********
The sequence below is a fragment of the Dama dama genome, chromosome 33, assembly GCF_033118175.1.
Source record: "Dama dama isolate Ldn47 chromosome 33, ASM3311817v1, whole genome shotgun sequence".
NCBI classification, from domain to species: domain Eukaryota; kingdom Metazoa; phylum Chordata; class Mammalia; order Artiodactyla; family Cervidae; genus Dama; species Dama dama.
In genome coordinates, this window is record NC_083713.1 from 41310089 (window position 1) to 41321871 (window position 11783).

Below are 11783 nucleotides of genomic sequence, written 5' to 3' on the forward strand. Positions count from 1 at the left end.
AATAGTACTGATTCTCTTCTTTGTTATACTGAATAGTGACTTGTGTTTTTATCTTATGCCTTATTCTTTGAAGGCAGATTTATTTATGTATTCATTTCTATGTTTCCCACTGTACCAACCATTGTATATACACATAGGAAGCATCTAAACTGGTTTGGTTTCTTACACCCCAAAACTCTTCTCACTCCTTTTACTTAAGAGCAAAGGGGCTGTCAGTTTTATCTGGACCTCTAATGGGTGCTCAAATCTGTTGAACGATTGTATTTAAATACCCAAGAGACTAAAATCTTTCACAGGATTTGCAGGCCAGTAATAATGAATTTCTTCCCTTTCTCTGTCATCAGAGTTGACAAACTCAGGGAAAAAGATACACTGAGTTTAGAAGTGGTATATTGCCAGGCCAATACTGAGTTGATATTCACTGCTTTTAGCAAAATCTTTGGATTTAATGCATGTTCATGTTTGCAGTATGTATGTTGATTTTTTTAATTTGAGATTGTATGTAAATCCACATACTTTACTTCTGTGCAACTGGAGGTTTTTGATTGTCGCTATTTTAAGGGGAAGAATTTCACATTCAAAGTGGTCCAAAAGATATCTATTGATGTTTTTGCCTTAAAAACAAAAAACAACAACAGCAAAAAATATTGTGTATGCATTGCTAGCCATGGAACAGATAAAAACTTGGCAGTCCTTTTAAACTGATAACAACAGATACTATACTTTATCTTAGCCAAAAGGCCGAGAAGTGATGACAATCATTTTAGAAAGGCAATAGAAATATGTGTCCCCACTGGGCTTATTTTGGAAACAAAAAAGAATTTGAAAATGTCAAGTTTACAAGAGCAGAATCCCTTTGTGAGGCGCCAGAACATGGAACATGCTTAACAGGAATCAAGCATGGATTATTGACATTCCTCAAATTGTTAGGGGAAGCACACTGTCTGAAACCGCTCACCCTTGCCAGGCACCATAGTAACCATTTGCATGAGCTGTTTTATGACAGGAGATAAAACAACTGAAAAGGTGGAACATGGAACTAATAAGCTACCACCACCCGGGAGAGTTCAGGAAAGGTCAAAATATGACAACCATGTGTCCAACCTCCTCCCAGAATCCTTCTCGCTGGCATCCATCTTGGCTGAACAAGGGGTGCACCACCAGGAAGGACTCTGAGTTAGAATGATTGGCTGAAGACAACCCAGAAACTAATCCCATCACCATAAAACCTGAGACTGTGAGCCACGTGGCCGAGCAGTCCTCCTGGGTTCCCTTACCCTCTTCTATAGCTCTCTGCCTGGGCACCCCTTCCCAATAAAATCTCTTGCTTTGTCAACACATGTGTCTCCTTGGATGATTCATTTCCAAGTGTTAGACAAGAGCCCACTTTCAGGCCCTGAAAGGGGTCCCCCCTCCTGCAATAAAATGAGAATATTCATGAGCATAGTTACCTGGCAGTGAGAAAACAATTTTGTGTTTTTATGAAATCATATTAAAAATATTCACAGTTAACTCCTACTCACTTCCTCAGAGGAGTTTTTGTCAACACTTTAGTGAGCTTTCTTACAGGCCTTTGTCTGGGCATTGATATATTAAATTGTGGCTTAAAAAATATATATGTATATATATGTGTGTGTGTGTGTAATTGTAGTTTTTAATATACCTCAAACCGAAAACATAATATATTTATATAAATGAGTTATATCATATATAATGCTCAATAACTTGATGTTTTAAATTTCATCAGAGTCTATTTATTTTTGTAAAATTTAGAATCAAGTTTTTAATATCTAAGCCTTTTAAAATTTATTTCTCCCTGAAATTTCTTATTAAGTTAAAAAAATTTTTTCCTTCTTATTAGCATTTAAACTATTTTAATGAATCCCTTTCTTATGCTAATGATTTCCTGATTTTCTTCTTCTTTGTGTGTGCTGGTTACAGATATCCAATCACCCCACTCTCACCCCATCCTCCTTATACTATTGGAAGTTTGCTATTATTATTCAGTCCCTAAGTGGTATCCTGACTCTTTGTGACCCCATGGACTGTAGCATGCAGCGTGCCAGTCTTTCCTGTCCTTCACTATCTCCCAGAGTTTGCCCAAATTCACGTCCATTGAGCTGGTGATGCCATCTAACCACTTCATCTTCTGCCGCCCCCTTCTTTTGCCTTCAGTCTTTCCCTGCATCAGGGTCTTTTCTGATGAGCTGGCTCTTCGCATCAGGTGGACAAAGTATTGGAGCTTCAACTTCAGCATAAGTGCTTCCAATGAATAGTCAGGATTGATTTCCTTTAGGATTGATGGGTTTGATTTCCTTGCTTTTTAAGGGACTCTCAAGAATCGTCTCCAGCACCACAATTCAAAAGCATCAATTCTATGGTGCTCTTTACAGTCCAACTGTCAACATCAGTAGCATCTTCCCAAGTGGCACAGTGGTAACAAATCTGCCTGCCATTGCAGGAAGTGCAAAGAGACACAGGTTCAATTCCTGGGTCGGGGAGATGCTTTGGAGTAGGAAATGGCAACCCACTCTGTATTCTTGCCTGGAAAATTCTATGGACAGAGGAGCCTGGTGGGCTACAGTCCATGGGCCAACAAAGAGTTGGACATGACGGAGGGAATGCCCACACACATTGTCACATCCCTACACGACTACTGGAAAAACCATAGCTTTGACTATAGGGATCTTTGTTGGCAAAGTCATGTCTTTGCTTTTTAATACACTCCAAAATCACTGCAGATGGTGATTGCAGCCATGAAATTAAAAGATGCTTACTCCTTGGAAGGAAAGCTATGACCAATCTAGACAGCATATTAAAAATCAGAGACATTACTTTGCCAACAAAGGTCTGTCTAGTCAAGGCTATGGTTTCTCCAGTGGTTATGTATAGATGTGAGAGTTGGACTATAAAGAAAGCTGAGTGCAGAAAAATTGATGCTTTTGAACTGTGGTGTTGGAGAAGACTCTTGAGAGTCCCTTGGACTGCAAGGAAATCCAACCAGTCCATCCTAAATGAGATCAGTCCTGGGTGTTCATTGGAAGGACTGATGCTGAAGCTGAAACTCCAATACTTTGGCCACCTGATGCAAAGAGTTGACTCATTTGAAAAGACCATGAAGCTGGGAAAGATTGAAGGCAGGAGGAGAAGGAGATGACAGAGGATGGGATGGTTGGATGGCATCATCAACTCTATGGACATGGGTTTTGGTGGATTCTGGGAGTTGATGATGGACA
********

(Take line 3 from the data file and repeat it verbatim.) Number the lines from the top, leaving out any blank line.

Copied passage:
NCBI classification, from domain to species: domain Eukaryota; kingdom Metazoa; phylum Chordata; class Mammalia; order Artiodactyla; family Cervidae; genus Dama; species Dama dama.